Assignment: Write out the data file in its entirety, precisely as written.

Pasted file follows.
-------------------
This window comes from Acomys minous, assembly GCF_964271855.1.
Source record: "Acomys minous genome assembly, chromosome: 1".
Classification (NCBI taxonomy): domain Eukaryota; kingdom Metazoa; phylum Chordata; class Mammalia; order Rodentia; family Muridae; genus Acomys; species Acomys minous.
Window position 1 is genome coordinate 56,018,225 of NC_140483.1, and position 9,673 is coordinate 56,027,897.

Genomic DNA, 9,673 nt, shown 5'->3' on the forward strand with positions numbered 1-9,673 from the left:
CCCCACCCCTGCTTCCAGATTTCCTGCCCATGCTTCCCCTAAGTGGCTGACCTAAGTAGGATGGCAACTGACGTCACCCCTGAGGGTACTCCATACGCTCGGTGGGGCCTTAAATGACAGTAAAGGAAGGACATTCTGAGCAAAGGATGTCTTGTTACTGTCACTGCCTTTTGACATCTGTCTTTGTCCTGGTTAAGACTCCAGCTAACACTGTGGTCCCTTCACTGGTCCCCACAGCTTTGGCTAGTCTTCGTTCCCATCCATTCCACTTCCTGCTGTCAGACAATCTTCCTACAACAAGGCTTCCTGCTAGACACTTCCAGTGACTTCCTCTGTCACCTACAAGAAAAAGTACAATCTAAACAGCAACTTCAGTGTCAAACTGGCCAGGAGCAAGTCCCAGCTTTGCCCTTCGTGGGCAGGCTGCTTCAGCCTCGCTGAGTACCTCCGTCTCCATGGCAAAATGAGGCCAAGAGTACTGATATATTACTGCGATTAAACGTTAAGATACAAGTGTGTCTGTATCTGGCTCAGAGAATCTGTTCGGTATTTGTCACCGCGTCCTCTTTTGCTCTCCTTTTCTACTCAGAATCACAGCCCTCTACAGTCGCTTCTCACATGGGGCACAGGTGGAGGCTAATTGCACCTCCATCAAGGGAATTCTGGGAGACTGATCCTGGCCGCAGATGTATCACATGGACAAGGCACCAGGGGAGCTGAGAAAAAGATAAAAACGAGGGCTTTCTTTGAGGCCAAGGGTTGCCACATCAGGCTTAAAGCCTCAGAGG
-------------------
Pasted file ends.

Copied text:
This window comes from Acomys minous, assembly GCF_964271855.1.
Source record: "Acomys minous genome assembly, chromosome: 1".
Classification (NCBI taxonomy): domain Eukaryota; kingdom Metazoa; phylum Chordata; class Mammalia; order Rodentia; family Muridae; genus Acomys; species Acomys minous.
Window position 1 is genome coordinate 56,018,225 of NC_140483.1, and position 9,673 is coordinate 56,027,897.

Genomic DNA, 9,673 nt, shown 5'->3' on the forward strand with positions numbered 1-9,673 from the left:
CCCCACCCCTGCTTCCAGATTTCCTGCCCATGCTTCCCCTAAGTGGCTGACCTAAGTAGGATGGCAACTGACGTCACCCCTGAGGGTACTCCATACGCTCGGTGGGGCCTTAAATGACAGTAAAGGAAGGACATTCTGAGCAAAGGATGTCTTGTTACTGTCACTGCCTTTTGACATCTGTCTTTGTCCTGGTTAAGACTCCAGCTAACACTGTGGTCCCTTCACTGGTCCCCACAGCTTTGGCTAGTCTTCGTTCCCATCCATTCCACTTCCTGCTGTCAGACAATCTTCCTACAACAAGGCTTCCTGCTAGACACTTCCAGTGACTTCCTCTGTCACCTACAAGAAAAAGTACAATCTAAACAGCAACTTCAGTGTCAAACTGGCCAGGAGCAAGTCCCAGCTTTGCCCTTCGTGGGCAGGCTGCTTCAGCCTCGCTGAGTACCTCCGTCTCCATGGCAAAATGAGGCCAAGAGTACTGATATATTACTGCGATTAAACGTTAAGATACAAGTGTGTCTGTATCTGGCTCAGAGAATCTGTTCGGTATTTGTCACCGCGTCCTCTTTTGCTCTCCTTTTCTACTCAGAATCACAGCCCTCTACAGTCGCTTCTCACATGGGGCACAGGTGGAGGCTAATTGCACCTCCATCAAGGGAATTCTGGGAGACTGATCCTGGCCGCAGATGTATCACATGGACAAGGCACCAGGGGAGCTGAGAAAAAGATAAAAACGAGGGCTTTCTTTGAGGCCAAGGGTTGCCACATCAGGCTTAAAGCCTCAGAGG